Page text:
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Short Story Lesson Plans: Teaching Short Stories with Poetry

written by: Trent Lorcher • edited by: SForsyth • updated: 2/14/2012

Teaching short stories with poetry engages students and saves you from reading the same shallow essay 223 times.

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    I felt good about my short story lesson plans. They involved answering questions, small discussion groups, plot diagrams, and characterization charts. I showed them to my principal. He took out a match and burned them. I made new short story lesson plans. These involved teaching short stories with poetry. My principal didn't burn them. He even liked my short story lesson plans that involved teaching short stories with poetry.

    I hope you like them too.

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    Look What I Found

    A found poem consists of direct quotes from a literary work to form a poem. Found poems are ideal for creating a desired effect.


    The commander's voice was like thin ice breaking.

    Dr. Mitty, "I've read your book on streptothricosis."

    The District attorney suddenly thrust a heavy automatic at the quiet figure on the witness stand.

    "I could have killed Gregory Fitzhurst at 300 feet with my left hand."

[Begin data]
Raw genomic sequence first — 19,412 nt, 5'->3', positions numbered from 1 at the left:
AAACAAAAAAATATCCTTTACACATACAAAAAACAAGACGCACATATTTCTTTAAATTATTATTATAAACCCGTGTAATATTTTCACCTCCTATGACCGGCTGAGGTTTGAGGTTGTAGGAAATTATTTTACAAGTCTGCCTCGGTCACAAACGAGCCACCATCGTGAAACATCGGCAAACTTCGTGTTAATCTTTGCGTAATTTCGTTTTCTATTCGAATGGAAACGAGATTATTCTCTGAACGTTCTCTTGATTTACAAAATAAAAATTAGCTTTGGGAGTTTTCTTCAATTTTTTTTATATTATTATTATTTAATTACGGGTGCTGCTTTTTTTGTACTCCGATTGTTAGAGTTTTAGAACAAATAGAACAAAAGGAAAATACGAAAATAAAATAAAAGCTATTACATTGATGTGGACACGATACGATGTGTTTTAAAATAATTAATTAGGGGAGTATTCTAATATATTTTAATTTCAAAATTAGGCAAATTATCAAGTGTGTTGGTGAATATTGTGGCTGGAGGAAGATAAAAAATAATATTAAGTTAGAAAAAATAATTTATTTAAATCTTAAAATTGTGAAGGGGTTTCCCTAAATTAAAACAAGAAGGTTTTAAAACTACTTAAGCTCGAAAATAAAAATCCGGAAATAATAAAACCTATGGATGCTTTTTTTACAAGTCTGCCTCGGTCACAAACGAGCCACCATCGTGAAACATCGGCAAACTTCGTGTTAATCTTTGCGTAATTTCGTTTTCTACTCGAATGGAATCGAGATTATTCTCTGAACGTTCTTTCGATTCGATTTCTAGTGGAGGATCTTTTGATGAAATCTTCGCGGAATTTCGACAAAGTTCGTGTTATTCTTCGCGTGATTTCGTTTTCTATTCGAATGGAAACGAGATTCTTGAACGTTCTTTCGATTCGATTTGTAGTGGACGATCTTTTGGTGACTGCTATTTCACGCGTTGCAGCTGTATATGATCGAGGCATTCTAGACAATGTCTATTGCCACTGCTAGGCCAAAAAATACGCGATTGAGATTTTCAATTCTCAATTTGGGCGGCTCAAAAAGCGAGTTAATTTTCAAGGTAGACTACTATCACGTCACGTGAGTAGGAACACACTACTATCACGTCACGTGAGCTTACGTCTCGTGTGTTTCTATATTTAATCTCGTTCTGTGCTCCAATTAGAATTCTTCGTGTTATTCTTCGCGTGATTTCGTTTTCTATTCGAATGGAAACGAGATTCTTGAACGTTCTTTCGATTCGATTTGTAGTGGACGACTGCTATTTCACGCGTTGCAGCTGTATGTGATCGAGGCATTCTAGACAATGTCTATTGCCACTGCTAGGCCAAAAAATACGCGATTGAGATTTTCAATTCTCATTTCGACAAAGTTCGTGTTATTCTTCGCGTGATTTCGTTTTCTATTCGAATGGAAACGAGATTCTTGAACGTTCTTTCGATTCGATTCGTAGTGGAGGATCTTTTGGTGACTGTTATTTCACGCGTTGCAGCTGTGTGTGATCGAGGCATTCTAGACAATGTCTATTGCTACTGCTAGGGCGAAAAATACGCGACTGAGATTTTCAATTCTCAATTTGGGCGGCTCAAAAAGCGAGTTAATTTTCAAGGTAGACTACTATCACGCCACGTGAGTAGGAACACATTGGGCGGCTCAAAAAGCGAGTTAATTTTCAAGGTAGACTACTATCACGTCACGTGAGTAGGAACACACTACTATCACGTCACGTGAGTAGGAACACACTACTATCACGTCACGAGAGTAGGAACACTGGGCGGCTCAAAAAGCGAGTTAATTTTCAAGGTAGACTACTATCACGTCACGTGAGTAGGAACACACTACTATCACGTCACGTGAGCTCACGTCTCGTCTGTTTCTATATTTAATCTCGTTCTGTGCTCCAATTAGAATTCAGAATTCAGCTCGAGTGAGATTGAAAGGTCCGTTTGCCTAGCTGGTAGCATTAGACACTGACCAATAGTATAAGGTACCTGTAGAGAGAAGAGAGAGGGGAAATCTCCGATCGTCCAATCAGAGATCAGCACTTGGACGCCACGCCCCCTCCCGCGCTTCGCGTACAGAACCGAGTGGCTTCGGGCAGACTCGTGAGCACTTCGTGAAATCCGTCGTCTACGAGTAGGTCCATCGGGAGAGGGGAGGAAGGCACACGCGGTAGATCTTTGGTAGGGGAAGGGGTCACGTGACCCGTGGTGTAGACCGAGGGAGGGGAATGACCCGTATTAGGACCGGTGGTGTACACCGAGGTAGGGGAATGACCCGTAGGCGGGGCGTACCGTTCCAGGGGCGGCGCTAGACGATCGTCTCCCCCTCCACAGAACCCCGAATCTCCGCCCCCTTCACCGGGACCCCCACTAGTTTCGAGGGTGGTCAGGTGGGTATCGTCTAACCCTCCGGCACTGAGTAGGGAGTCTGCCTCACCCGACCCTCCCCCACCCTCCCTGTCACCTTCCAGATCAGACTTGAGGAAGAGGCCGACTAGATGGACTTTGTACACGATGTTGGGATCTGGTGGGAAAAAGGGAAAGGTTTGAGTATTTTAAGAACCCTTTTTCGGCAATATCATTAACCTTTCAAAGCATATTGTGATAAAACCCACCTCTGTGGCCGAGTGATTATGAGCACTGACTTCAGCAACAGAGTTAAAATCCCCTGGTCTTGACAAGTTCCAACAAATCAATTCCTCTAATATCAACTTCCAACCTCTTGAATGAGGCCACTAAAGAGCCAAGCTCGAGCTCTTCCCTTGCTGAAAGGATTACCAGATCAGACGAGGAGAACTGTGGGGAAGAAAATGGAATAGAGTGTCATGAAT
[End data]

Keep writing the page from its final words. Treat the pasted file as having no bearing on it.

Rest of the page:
He turned and waved to the sergeant.

    His wife would be through at the hairdressers in 15-minutes.

    He faced the firing squad; erect and motionless, proud and disdainful,

    Walter Mitty the Undefeated, inscrutable to the last.


    1. Brainstorm a list of passages from the story that create a desired effect.
    2. Select the ones that work and arrange them accordingly.
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    A Diamante When it's Rough

    A diamante is a seven line poem, shaped like a diamond. Line 1 contains a noun that contrasts a one word noun in line 7; line 2 contains two adjectives that describe line 1; line 6 contains 2 adjectives that describe line 7; line 3 contains three action verbs that relate to line 1; line 5 contains three action verbs that relate to line 7; line 4 contains four nouns, the first two relate to line 1 and the second two relate to line 7.

    Example: "Gift of the Magi"


    caring, shocked

    selling, giving, admiring

    watch, combs--hair, chain

    saving, giving, sacrificingg

    loving, stunned



    1. Choose a topic.
    2. Decide on its opposite.
    3. Create two adjectives for each.
    4. Create three action words for each.
    5. Make two nouns for each.
    6. Put them together using the above formula.
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    For a complete semester 1 curriculum guide for Freshmen English, follow the link.